The coup de grace is the long, steep ascent of Star Hill, which takes you back up onto the North Downs to finish and where, if you still have all your faculties, you can admire the impressive views of Kent.
On the day we were set off in groups 10 minutes apart, having been allocated starting times according to when we signed on. Having spent 15 minutes queuing in the gents for the inevitable single cubicle, I found myself in one of the later groups, off at 9.20am. No problem. After a short briefing from the organiser, who was at pains to stress that it was definitely not a race (at which we all coughed and tightened our shoe straps), we were off. After the big descent of Star Hill we traced the Pilgrims Way west for several miles before turning south for Sussex.
For a while it was pretty flat but the pace was brisk, with two or three guys obviously on form. Not least two members of the Cobra cycling team, resplendent in yellow and green jerseys designed around the Indian lager?s label. The squad is actually sponsored by Cobra, they said, and claimed it was more about beer and curry than serious cycling for them. But the way they took our group by the horns and ground out an unflinching big-ring rhythm into the nagging cross-headwind suggested that they were definitely among the pasta-weighing, video-watching training deniers.
Turners Hill is the first ?proper? hill of the day, with a checkpoint placed thoughtfully at the top in order that everyone gets an excuse for a breather and the stragglers can catch up. Things became more urgent as we headed for Ashdown Forest, crossing the Bluebell steam railway before climbing steadily up onto the tops where we were treated to superb views across Sussex, by now bathed in sunshine.
Pressing on through Hartfield (home of Winnie the Pooh and Piglet ? and the Poohsticks bridge) we approached the hilly finale, beginning at Groombridge. The presence of snapper Phil O?Connor at the top didn?t help my cause, as it appeared that half of our group wanted to be pictured leading over the crest, and we were suddenly lined out at pace (me at the back of course, pulling all kinds of agonised faces).
Next up was the double (but mercifully short) whammy at Penshurst, before a short blat across to the penultimate treat of the day, Ide Hill (long, draggy, rampy, not much to recommend it really).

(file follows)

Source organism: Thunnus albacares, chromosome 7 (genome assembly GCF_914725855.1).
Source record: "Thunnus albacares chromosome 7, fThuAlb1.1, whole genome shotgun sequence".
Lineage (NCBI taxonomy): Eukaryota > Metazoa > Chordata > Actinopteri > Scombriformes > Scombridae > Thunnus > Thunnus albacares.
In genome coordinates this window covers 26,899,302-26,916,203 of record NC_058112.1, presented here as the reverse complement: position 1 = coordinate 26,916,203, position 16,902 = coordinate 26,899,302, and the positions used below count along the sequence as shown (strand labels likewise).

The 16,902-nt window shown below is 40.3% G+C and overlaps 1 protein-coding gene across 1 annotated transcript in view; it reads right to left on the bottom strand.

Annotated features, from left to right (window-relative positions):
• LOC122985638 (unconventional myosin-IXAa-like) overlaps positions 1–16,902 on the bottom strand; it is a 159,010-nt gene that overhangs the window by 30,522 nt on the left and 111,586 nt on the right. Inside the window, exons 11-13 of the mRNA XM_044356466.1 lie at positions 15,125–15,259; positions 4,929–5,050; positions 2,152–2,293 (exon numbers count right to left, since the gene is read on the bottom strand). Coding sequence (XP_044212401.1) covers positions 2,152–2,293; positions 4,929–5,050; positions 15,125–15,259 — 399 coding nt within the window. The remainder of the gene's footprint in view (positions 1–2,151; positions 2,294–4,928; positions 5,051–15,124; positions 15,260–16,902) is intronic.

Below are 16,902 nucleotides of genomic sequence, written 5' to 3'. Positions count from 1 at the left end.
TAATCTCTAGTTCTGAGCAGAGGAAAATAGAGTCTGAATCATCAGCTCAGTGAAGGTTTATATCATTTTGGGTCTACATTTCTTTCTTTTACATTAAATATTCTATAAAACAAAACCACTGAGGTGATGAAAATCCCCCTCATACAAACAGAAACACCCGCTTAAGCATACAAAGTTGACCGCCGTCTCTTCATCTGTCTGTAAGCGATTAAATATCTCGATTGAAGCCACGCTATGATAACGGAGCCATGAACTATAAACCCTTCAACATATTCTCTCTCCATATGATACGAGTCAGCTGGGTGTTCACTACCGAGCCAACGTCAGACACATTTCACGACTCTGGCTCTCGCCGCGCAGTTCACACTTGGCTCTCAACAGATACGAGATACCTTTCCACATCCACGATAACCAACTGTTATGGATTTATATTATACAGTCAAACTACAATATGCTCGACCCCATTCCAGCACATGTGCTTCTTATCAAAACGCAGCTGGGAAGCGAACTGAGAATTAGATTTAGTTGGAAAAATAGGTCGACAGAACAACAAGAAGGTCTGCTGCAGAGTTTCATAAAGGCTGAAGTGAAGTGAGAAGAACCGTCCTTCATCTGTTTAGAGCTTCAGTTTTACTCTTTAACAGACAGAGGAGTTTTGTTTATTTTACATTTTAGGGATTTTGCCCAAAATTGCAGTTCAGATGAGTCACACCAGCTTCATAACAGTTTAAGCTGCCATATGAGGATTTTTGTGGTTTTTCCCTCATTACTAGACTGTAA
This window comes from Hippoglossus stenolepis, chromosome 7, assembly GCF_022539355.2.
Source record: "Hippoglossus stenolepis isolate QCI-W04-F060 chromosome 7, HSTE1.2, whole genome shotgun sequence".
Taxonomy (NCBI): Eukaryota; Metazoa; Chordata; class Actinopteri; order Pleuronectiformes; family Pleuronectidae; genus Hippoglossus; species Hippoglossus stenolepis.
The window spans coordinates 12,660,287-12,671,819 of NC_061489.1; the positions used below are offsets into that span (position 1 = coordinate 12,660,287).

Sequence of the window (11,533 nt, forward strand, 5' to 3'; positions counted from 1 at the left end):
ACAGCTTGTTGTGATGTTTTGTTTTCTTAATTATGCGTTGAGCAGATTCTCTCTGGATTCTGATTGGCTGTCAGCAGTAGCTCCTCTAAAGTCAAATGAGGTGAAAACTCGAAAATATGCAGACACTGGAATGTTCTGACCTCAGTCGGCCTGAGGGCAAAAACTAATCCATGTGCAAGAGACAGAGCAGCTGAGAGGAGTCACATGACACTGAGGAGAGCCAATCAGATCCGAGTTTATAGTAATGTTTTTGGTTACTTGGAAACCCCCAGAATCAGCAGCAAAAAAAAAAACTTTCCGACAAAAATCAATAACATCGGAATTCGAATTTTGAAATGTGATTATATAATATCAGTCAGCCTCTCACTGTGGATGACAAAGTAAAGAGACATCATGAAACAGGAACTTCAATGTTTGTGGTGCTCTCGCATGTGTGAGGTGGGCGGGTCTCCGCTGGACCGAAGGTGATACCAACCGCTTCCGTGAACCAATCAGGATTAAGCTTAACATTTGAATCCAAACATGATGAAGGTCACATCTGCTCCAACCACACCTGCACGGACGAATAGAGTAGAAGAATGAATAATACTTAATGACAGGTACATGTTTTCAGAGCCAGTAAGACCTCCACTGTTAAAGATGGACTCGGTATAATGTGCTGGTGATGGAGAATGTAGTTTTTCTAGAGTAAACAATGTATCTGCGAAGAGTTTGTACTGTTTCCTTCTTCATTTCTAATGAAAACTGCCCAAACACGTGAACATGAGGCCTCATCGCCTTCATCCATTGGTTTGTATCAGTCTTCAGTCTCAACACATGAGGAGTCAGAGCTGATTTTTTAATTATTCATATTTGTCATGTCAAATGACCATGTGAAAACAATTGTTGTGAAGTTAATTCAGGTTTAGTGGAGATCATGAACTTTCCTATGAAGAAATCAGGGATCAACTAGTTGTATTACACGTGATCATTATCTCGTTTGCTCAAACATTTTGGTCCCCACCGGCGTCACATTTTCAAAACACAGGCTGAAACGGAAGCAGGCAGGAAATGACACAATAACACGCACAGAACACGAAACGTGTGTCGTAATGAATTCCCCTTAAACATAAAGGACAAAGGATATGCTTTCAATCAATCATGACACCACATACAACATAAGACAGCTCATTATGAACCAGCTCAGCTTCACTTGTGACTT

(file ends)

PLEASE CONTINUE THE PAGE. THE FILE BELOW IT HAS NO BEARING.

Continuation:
By this time I was pretty knackered but my body was resisting the tempting urge to blow completely, which would have at least given me the excuse to lie down. I am forever indebted to my old mate Paul Martin of the Easterley Road Club who gave me a rear wheel to hang on to and paced me steadily up the climb.
All that remained was a big descent and then a scoot across to the foot of the North Downs to face Star Hill. As Paul disappeared up the road, I was reduced to counting pedal strokes as I slowly ground round my 39-25 bottom gear, cursing my lack of compact chainset. But the thought of those jolly tea ladies kept me going, and suffice to say that when I arrived back at Knockholt village hall two miles later, they didn?t disappoint.
(100km) Descend Star Hill from Knockholt, west along Pilgrims Way to Tandridge, south to Lingfield. Then SW to Turner?s Hill before SE to Wych Cross in the Ashdown Forest. Then Hartfield, Groombridge, Penshurst, Four Elms, Ide Hill, Sundridge, Star Hill, Knockholt.
Want to ride it?
NEXT year?s event hasn?t been officially announced, but it is traditionally held on the last Sunday in January. That would put 2008?s event on Jan 27. To enter, simply arrive at the village hall (it has been either Knockholt or its sister village Halsted in recent years) and sign on. Entry was £5 this year. www.catfordcc.co.uk.